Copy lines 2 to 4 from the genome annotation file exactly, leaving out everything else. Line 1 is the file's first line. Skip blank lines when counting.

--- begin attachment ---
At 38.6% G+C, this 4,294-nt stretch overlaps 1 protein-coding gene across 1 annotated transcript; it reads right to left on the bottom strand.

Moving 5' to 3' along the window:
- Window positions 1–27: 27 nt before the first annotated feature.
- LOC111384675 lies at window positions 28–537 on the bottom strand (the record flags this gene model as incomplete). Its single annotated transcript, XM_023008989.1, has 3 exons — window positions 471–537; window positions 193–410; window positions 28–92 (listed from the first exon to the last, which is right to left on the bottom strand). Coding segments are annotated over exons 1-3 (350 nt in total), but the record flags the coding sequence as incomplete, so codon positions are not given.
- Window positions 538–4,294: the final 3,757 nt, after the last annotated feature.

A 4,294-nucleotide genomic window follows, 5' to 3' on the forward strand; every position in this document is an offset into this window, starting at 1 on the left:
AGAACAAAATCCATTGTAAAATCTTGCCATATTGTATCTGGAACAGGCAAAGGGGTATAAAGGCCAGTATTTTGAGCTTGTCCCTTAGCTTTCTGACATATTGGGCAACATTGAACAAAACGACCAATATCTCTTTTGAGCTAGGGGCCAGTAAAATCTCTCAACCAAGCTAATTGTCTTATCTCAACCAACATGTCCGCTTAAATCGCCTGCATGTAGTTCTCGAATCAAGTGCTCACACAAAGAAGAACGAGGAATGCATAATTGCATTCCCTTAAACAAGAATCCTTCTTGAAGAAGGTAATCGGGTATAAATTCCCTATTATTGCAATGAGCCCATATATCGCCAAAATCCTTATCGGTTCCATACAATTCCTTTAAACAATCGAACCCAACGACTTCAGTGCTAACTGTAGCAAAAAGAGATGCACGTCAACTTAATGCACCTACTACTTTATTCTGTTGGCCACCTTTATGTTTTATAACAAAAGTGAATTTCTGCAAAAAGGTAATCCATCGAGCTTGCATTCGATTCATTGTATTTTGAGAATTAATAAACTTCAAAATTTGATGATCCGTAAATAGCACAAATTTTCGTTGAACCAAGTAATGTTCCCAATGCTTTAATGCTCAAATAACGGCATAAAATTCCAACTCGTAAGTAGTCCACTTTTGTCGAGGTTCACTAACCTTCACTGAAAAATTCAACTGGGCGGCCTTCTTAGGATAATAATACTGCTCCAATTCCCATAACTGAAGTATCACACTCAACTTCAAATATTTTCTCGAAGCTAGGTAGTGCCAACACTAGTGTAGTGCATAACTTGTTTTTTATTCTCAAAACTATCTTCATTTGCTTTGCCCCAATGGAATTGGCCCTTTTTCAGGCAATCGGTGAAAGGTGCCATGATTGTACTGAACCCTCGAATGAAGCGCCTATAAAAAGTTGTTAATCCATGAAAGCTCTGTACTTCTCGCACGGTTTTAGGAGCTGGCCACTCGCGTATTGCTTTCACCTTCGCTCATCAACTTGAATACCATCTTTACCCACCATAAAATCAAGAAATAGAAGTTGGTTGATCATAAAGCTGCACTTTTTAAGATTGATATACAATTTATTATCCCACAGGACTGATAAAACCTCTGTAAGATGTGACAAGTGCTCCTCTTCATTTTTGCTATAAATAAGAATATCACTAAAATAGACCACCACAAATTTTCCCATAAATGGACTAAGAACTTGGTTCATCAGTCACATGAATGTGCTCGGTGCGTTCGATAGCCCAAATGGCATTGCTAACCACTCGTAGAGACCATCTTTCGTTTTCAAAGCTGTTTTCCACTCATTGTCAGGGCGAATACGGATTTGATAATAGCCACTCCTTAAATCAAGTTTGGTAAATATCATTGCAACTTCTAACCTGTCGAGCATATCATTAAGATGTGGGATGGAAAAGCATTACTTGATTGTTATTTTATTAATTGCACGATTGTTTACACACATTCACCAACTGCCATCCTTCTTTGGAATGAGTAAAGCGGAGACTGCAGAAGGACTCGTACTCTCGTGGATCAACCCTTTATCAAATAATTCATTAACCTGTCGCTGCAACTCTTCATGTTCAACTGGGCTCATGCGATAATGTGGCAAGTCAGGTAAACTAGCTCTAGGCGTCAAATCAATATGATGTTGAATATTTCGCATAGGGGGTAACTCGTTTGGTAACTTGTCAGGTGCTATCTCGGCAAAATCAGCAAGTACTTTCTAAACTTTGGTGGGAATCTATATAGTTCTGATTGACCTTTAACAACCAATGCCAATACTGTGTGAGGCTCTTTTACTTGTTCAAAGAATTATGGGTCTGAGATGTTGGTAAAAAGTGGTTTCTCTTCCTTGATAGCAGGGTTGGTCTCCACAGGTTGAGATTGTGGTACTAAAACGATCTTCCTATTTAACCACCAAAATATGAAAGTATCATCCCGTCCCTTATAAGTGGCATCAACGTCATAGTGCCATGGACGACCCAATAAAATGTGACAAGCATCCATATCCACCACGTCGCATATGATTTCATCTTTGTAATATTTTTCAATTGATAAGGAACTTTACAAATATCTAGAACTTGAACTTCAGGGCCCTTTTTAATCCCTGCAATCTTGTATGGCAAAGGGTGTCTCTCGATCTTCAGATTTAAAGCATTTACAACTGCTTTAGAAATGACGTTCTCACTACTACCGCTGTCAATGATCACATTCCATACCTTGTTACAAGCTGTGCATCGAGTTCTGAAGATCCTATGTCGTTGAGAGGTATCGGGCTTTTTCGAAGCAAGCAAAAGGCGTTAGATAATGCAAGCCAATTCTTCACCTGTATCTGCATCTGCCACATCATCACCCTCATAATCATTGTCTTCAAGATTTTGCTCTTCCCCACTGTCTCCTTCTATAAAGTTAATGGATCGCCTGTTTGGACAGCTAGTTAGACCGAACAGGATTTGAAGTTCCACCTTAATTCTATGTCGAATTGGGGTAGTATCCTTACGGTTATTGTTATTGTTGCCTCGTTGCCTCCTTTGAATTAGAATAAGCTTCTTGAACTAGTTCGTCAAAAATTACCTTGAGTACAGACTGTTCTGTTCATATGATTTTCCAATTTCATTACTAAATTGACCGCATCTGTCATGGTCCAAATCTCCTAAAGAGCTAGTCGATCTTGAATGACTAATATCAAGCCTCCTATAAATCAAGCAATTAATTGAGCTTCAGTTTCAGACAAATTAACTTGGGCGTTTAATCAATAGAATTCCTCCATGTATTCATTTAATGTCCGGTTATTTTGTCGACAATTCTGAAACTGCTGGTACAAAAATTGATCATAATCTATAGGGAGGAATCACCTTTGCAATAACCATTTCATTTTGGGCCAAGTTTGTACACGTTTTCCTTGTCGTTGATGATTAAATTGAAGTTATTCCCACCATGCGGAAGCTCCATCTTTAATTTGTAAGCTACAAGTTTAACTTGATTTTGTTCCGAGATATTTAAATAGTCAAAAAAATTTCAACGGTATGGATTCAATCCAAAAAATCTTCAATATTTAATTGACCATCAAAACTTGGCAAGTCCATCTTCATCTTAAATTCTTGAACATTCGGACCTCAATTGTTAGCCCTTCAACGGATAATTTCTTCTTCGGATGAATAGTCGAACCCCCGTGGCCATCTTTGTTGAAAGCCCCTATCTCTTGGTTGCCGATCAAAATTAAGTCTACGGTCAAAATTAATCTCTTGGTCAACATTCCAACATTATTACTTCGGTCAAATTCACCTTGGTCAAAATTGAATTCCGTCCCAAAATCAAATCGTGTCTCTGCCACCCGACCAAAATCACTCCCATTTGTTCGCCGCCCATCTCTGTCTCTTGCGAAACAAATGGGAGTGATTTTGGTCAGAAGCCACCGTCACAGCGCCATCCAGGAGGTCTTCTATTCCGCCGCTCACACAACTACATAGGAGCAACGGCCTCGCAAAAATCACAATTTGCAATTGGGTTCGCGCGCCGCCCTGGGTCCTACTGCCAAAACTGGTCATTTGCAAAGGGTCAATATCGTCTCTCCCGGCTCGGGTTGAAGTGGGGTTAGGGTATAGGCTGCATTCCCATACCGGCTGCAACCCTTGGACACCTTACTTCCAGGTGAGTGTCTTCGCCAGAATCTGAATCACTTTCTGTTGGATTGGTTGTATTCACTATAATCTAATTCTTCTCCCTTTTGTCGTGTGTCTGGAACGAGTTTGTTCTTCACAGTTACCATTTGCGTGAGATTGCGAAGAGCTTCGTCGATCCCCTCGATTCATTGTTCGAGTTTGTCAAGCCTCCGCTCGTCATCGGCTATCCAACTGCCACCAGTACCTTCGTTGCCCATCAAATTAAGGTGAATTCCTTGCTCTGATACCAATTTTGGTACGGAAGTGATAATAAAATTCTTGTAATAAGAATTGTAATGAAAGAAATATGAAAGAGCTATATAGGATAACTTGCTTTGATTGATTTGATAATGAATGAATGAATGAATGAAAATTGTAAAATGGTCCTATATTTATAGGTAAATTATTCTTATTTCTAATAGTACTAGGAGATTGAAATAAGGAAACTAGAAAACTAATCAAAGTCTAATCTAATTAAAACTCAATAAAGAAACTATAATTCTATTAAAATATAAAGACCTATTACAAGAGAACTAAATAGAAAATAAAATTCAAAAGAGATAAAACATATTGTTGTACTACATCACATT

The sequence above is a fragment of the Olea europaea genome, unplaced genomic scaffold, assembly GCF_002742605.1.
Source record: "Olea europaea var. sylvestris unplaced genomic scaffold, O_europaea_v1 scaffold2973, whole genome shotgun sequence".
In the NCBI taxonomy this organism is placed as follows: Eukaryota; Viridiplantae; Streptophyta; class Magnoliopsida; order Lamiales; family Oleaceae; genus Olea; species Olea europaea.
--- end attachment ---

Moving 5' to 3' along the window:
- Window positions 1–27: 27 nt before the first annotated feature.
- LOC111384675 lies at window positions 28–537 on the bottom strand (the record flags this gene model as incomplete). Its single annotated transcript, XM_023008989.1, has 3 exons — window positions 471–537; window positions 193–410; window positions 28–92 (listed from the first exon to the last, which is right to left on the bottom strand). Coding segments are annotated over exons 1-3 (350 nt in total), but the record flags the coding sequence as incomplete, so codon positions are not given.